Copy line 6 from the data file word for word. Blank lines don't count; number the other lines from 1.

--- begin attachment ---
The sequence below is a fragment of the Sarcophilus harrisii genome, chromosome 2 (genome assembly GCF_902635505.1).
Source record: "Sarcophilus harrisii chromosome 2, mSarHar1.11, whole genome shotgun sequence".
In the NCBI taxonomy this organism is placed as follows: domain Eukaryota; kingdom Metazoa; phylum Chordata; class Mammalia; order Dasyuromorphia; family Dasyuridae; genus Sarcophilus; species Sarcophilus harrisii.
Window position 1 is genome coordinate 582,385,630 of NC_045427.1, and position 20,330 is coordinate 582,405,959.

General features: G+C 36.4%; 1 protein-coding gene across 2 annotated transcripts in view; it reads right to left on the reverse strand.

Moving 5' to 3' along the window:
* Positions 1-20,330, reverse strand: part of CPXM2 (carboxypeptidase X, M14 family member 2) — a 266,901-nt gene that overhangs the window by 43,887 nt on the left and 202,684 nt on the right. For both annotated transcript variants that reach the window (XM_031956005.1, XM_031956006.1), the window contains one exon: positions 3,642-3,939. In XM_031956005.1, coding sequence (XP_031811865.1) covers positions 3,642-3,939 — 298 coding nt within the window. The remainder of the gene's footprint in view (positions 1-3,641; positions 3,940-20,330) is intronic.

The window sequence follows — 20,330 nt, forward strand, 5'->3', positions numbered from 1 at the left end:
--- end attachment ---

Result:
Moving 5' to 3' along the window: